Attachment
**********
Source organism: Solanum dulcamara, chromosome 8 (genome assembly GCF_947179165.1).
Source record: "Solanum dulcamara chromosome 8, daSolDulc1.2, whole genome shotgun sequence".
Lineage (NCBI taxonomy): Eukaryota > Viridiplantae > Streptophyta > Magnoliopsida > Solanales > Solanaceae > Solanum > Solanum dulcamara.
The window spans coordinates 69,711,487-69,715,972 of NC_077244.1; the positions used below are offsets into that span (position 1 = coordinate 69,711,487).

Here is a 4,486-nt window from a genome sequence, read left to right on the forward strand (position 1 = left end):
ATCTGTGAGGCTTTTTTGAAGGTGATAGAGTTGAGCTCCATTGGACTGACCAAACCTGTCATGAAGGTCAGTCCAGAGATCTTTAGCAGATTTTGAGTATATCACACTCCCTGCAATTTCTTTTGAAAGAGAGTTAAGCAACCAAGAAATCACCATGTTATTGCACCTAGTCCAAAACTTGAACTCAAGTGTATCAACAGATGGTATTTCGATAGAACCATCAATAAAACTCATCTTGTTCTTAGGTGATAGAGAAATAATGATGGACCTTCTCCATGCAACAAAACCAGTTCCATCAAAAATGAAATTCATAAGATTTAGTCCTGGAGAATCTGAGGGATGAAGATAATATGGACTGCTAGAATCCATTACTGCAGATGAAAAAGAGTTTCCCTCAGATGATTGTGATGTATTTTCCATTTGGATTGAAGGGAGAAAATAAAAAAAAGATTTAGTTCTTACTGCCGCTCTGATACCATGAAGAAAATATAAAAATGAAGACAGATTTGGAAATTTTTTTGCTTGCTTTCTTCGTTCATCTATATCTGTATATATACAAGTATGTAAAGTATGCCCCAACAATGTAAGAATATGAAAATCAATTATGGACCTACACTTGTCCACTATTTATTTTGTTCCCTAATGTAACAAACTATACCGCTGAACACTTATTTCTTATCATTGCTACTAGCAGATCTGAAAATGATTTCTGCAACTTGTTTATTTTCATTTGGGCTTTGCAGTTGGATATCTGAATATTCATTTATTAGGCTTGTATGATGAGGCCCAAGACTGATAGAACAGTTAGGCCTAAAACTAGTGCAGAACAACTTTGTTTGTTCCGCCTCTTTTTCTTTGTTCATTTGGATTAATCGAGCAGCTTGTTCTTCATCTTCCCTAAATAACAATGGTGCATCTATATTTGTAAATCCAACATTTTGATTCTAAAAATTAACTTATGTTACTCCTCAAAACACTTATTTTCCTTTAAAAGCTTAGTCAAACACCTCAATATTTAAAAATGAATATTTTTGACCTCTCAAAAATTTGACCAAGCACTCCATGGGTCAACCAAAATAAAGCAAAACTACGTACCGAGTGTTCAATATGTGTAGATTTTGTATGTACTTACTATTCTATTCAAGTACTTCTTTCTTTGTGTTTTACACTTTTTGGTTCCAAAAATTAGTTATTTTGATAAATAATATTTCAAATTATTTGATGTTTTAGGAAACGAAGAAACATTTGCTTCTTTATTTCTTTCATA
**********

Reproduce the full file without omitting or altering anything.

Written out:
Source organism: Solanum dulcamara, chromosome 8 (genome assembly GCF_947179165.1).
Source record: "Solanum dulcamara chromosome 8, daSolDulc1.2, whole genome shotgun sequence".
Lineage (NCBI taxonomy): Eukaryota > Viridiplantae > Streptophyta > Magnoliopsida > Solanales > Solanaceae > Solanum > Solanum dulcamara.
The window spans coordinates 69,711,487-69,715,972 of NC_077244.1; the positions used below are offsets into that span (position 1 = coordinate 69,711,487).

Here is a 4,486-nt window from a genome sequence, read left to right on the forward strand (position 1 = left end):
ATCTGTGAGGCTTTTTTGAAGGTGATAGAGTTGAGCTCCATTGGACTGACCAAACCTGTCATGAAGGTCAGTCCAGAGATCTTTAGCAGATTTTGAGTATATCACACTCCCTGCAATTTCTTTTGAAAGAGAGTTAAGCAACCAAGAAATCACCATGTTATTGCACCTAGTCCAAAACTTGAACTCAAGTGTATCAACAGATGGTATTTCGATAGAACCATCAATAAAACTCATCTTGTTCTTAGGTGATAGAGAAATAATGATGGACCTTCTCCATGCAACAAAACCAGTTCCATCAAAAATGAAATTCATAAGATTTAGTCCTGGAGAATCTGAGGGATGAAGATAATATGGACTGCTAGAATCCATTACTGCAGATGAAAAAGAGTTTCCCTCAGATGATTGTGATGTATTTTCCATTTGGATTGAAGGGAGAAAATAAAAAAAAGATTTAGTTCTTACTGCCGCTCTGATACCATGAAGAAAATATAAAAATGAAGACAGATTTGGAAATTTTTTTGCTTGCTTTCTTCGTTCATCTATATCTGTATATATACAAGTATGTAAAGTATGCCCCAACAATGTAAGAATATGAAAATCAATTATGGACCTACACTTGTCCACTATTTATTTTGTTCCCTAATGTAACAAACTATACCGCTGAACACTTATTTCTTATCATTGCTACTAGCAGATCTGAAAATGATTTCTGCAACTTGTTTATTTTCATTTGGGCTTTGCAGTTGGATATCTGAATATTCATTTATTAGGCTTGTATGATGAGGCCCAAGACTGATAGAACAGTTAGGCCTAAAACTAGTGCAGAACAACTTTGTTTGTTCCGCCTCTTTTTCTTTGTTCATTTGGATTAATCGAGCAGCTTGTTCTTCATCTTCCCTAAATAACAATGGTGCATCTATATTTGTAAATCCAACATTTTGATTCTAAAAATTAACTTATGTTACTCCTCAAAACACTTATTTTCCTTTAAAAGCTTAGTCAAACACCTCAATATTTAAAAATGAATATTTTTGACCTCTCAAAAATTTGACCAAGCACTCCATGGGTCAACCAAAATAAAGCAAAACTACGTACCGAGTGTTCAATATGTGTAGATTTTGTATGTACTTACTATTCTATTCAAGTACTTCTTTCTTTGTGTTTTACACTTTTTGGTTCCAAAAATTAGTTATTTTGATAAATAATATTTCAAATTATTTGATGTTTTAGGAAACGAAGAAACATTTGCTTCTTTATTTCTTTCATA